Office Sabotage

Quality not quantity. That is how I think about a short yet powerful field manual issued by the CIA’s predecessor in 1944. 

The Simple Sabotage Field Manual No. 3 was a guide for basic tactics and strategies related to sabotage. The idea was to use everyday citizens to harass and demoralize the enemy.

What is interesting is that even today these tactics are employed indirectly to sabotage your work, your team, or your organization.

Consider yourself warned.

Think about this list when you consider the headlines of bank or business failures. 

Office Workers

Make mistakes in the quantities of material when you are copying orders. Confuse similar names. Use wrong addresses.

Prolong correspondence with government bureaus.

Misfile essential documents.

In making carbon copies, make one too few, so that an extra copying job will have to be done.

Tell important callers the boss is busy or talking on another telephone.

Hold up mail until the next collection.

Spread disturbing rumors that sound like inside dope.

Businesses don’t fail on their own. People within those businesses fail.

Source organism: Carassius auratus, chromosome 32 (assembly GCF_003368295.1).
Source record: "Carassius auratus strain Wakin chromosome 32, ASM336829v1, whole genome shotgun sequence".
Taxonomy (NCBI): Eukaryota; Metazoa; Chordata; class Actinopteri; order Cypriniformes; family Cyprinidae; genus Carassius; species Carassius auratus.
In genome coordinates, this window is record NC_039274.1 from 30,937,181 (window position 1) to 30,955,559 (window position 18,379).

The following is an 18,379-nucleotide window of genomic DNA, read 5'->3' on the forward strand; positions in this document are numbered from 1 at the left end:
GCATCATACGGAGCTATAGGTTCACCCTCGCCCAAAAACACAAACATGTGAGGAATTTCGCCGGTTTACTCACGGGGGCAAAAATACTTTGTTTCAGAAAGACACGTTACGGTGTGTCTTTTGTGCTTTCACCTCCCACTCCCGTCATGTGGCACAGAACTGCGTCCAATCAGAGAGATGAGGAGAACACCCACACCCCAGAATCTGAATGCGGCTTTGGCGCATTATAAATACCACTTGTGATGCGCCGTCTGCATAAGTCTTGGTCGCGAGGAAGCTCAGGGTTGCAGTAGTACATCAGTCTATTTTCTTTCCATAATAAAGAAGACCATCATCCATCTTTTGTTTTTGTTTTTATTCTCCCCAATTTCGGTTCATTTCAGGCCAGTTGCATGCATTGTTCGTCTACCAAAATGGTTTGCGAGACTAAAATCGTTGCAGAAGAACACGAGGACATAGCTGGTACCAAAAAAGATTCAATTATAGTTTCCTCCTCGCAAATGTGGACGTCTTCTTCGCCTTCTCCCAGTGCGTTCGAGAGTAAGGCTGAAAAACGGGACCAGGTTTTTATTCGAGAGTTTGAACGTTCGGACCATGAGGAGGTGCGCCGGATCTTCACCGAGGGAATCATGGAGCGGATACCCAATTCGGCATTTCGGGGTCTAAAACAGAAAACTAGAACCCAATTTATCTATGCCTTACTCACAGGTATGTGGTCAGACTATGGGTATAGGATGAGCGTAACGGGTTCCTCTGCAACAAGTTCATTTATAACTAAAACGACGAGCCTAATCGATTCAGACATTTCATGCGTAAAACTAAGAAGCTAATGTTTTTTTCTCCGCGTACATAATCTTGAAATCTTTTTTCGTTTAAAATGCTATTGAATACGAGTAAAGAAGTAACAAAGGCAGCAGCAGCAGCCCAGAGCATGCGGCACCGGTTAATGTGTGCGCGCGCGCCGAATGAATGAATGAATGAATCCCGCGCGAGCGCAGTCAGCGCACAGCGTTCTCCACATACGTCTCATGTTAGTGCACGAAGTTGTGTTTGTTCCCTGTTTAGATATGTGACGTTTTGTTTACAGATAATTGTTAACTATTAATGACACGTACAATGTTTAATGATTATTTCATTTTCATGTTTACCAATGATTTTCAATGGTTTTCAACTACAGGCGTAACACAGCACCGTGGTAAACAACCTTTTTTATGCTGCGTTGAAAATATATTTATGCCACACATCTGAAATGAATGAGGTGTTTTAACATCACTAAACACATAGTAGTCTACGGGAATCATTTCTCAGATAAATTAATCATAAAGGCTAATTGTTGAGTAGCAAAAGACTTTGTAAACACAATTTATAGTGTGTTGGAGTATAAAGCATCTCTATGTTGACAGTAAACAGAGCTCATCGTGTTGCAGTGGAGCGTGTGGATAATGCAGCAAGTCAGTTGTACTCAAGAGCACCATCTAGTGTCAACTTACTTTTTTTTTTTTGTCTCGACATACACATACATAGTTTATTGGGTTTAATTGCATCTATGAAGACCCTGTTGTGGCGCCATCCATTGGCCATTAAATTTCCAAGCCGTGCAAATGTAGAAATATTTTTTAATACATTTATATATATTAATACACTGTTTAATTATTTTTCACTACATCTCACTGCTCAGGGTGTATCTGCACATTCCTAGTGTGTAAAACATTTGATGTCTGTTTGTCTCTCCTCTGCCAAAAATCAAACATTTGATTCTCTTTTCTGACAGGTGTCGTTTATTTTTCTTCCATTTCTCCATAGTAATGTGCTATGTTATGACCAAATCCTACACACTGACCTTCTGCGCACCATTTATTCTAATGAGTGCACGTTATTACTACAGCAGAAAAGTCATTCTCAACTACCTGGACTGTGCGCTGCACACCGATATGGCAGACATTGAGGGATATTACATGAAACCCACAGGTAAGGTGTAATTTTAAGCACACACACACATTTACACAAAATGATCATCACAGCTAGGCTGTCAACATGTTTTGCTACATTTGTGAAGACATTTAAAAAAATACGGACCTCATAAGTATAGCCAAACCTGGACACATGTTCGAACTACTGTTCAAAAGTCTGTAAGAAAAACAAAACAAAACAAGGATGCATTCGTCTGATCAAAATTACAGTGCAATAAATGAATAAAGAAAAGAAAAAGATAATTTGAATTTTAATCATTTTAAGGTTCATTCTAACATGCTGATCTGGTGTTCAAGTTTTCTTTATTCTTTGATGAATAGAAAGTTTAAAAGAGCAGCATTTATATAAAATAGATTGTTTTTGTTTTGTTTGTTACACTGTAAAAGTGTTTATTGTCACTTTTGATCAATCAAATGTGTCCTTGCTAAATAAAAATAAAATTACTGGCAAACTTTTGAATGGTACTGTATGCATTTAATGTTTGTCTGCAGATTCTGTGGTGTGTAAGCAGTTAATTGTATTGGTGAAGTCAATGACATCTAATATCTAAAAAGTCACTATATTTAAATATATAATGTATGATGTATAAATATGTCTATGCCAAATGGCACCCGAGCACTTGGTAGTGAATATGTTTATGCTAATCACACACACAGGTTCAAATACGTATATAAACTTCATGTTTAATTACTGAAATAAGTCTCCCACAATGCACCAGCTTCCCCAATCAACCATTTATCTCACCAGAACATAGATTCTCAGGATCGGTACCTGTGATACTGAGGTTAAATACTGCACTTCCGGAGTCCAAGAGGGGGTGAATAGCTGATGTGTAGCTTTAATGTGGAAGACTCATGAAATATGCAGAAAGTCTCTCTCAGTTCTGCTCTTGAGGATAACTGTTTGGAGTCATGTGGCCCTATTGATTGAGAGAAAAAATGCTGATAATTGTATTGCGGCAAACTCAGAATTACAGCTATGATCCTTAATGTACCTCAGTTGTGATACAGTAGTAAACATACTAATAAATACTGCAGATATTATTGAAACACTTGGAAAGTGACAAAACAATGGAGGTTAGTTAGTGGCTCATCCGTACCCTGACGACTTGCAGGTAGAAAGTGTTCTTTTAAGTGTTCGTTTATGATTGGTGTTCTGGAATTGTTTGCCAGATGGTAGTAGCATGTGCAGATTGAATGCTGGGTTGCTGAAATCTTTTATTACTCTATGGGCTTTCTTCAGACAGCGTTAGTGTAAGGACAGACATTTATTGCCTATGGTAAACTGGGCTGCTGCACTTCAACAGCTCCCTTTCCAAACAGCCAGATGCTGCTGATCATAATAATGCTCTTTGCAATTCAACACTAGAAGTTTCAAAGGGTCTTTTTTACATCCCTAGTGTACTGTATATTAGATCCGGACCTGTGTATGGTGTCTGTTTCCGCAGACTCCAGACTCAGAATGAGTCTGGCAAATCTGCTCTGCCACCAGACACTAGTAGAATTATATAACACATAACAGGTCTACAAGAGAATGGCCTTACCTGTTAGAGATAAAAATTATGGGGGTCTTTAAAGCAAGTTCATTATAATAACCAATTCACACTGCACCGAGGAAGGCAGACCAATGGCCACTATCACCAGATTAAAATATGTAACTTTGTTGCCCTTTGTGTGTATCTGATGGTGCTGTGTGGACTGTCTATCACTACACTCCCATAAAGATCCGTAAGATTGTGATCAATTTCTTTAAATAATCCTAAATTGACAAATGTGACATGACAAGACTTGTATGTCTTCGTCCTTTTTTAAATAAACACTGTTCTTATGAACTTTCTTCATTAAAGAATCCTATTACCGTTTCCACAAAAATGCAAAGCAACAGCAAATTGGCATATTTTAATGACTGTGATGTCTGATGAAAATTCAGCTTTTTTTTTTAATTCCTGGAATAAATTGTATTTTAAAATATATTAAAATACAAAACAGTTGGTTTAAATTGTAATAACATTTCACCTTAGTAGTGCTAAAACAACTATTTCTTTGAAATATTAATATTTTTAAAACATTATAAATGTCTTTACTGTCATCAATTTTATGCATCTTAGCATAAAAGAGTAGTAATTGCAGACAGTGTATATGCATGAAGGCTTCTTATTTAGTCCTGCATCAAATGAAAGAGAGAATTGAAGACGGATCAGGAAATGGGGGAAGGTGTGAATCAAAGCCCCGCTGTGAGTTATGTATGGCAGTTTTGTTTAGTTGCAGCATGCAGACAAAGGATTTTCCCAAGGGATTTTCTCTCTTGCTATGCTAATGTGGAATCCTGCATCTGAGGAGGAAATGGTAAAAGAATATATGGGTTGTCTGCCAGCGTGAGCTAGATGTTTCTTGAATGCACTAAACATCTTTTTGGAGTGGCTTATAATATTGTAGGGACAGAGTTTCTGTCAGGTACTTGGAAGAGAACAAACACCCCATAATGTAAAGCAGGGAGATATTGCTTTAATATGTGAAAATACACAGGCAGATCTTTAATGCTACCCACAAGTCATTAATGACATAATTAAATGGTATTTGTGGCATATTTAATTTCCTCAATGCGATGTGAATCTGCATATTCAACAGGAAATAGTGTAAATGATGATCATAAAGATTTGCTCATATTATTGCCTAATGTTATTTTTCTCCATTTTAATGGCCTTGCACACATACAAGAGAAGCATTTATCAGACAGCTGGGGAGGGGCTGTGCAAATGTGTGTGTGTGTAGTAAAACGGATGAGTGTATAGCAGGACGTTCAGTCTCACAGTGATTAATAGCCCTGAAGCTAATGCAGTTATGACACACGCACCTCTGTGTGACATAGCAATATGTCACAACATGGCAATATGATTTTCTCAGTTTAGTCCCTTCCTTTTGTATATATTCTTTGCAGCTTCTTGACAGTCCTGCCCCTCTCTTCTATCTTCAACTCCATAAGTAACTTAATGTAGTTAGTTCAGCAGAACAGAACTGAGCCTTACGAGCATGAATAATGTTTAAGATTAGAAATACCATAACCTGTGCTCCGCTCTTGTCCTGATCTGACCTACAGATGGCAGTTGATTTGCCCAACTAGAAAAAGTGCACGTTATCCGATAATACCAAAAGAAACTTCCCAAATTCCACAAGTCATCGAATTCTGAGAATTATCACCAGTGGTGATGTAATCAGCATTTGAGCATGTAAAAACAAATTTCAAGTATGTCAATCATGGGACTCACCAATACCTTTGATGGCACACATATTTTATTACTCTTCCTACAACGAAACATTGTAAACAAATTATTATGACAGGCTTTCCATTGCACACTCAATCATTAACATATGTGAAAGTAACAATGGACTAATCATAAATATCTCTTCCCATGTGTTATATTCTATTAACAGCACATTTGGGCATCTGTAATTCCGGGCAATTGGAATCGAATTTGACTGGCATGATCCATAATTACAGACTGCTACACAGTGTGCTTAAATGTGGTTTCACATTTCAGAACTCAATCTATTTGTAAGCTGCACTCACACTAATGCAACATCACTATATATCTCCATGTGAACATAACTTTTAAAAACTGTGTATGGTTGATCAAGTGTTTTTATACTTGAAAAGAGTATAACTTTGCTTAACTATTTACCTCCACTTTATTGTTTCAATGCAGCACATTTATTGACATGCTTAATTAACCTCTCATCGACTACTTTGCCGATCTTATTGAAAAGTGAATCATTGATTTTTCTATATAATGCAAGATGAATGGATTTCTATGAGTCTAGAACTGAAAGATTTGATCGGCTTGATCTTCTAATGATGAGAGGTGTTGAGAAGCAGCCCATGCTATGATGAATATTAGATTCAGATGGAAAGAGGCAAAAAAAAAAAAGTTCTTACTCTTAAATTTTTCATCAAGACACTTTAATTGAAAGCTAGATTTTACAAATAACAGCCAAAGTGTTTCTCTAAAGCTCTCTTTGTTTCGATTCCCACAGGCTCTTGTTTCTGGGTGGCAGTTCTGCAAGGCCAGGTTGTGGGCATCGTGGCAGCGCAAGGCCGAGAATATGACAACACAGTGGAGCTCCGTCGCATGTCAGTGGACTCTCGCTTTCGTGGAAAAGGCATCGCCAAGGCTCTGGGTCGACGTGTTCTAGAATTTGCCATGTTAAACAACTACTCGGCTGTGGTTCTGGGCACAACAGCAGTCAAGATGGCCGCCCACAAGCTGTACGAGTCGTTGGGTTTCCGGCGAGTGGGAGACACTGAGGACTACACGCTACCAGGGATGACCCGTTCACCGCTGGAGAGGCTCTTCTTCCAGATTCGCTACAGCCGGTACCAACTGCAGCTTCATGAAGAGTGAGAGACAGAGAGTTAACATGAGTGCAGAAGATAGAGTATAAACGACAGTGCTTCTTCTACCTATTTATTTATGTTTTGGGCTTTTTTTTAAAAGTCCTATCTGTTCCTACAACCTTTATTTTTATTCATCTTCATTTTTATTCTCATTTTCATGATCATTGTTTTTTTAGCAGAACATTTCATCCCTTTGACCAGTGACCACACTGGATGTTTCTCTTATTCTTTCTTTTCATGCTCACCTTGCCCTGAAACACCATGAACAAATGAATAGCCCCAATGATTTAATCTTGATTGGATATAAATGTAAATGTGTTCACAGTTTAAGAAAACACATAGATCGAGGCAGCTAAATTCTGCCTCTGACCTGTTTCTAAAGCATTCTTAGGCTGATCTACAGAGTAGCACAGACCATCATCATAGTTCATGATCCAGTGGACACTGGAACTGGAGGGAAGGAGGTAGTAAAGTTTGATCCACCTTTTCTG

The $500M a year general contractor did not fail because of price escalation or supply chain concerns. They failed because of the lack of leadership.

The $212B commercial bank did not fail because of rising interest rates or a slow economy. They failed because of a lack of leadership.

People fail all the time. How do you make sure office workers are not sabotaging your organization? Think about the standards you and your team tolerate. Are they enough? Today, the early 1900’s, and ancient times are no different.

Epictetus helps us think about our behavior and the standards that we set:

“First, tell yourself what you want to be, then act your part accordingly.”

Our thoughts, our words, and our actions have more of an influence than we think on not only ourselves but those around us. In thinking about your own past experiences, remember Aristotle’s observation of human nature from 2,000 plus years ago:

“Men acquire a particular quality by constantly acting in a particular way.”

Actions matter. Your actions are under your control. Your coworkers, colleagues, your family, your spouse, your kids. They are all paying attention to your actions.

Are you paying attention? 

How often do you think about your actions and your direction?

“When you find your direction, check to make sure that it is the right one.” – Epictetus, Discourses, Book III

Know the signs of sabotage – not only so you can avoid them, but also so you can avoid doing them.

Know that your actions impact those around you. 

The Real Con 020

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